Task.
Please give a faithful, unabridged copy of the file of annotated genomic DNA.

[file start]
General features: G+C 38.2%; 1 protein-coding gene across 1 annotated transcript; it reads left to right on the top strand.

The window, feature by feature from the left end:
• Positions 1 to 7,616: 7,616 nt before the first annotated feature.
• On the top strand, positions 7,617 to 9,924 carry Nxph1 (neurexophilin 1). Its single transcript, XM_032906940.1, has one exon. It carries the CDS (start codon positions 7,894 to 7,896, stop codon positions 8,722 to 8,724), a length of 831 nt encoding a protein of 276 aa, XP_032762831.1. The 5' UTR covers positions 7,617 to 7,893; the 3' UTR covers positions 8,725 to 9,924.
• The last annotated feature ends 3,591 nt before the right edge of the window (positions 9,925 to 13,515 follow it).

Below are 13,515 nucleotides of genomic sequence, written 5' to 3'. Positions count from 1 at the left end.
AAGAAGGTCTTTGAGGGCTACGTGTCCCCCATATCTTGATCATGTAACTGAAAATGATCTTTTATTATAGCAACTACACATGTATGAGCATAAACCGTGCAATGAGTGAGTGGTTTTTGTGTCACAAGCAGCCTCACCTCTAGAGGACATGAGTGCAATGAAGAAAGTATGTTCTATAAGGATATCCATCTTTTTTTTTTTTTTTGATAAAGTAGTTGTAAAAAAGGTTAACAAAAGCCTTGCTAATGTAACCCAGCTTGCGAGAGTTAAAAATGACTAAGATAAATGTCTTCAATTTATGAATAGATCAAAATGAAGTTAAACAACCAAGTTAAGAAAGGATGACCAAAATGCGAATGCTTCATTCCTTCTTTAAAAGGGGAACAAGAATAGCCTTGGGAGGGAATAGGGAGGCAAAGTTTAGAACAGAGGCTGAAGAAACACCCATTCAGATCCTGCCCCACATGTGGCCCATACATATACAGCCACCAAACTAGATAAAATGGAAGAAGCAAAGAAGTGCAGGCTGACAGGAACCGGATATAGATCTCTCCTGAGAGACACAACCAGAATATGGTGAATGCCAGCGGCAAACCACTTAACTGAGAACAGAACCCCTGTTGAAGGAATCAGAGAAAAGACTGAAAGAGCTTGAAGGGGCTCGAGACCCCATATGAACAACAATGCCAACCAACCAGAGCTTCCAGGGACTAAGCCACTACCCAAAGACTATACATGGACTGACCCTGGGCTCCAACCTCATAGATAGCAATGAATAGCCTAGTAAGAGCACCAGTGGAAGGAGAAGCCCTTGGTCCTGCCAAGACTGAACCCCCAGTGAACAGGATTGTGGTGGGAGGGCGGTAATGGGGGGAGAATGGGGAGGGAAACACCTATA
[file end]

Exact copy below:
General features: G+C 38.2%; 1 protein-coding gene across 1 annotated transcript; it reads left to right on the top strand.

The window, feature by feature from the left end:
• Positions 1 to 7,616: 7,616 nt before the first annotated feature.
• On the top strand, positions 7,617 to 9,924 carry Nxph1 (neurexophilin 1). Its single transcript, XM_032906940.1, has one exon. It carries the CDS (start codon positions 7,894 to 7,896, stop codon positions 8,722 to 8,724), a length of 831 nt encoding a protein of 276 aa, XP_032762831.1. The 5' UTR covers positions 7,617 to 7,893; the 3' UTR covers positions 8,725 to 9,924.
• The last annotated feature ends 3,591 nt before the right edge of the window (positions 9,925 to 13,515 follow it).

Below are 13,515 nucleotides of genomic sequence, written 5' to 3'. Positions count from 1 at the left end.
AAGAAGGTCTTTGAGGGCTACGTGTCCCCCATATCTTGATCATGTAACTGAAAATGATCTTTTATTATAGCAACTACACATGTATGAGCATAAACCGTGCAATGAGTGAGTGGTTTTTGTGTCACAAGCAGCCTCACCTCTAGAGGACATGAGTGCAATGAAGAAAGTATGTTCTATAAGGATATCCATCTTTTTTTTTTTTTTTGATAAAGTAGTTGTAAAAAAGGTTAACAAAAGCCTTGCTAATGTAACCCAGCTTGCGAGAGTTAAAAATGACTAAGATAAATGTCTTCAATTTATGAATAGATCAAAATGAAGTTAAACAACCAAGTTAAGAAAGGATGACCAAAATGCGAATGCTTCATTCCTTCTTTAAAAGGGGAACAAGAATAGCCTTGGGAGGGAATAGGGAGGCAAAGTTTAGAACAGAGGCTGAAGAAACACCCATTCAGATCCTGCCCCACATGTGGCCCATACATATACAGCCACCAAACTAGATAAAATGGAAGAAGCAAAGAAGTGCAGGCTGACAGGAACCGGATATAGATCTCTCCTGAGAGACACAACCAGAATATGGTGAATGCCAGCGGCAAACCACTTAACTGAGAACAGAACCCCTGTTGAAGGAATCAGAGAAAAGACTGAAAGAGCTTGAAGGGGCTCGAGACCCCATATGAACAACAATGCCAACCAACCAGAGCTTCCAGGGACTAAGCCACTACCCAAAGACTATACATGGACTGACCCTGGGCTCCAACCTCATAGATAGCAATGAATAGCCTAGTAAGAGCACCAGTGGAAGGAGAAGCCCTTGGTCCTGCCAAGACTGAACCCCCAGTGAACAGGATTGTGGTGGGAGGGCGGTAATGGGGGGAGAATGGGGAGGGAAACACCTATA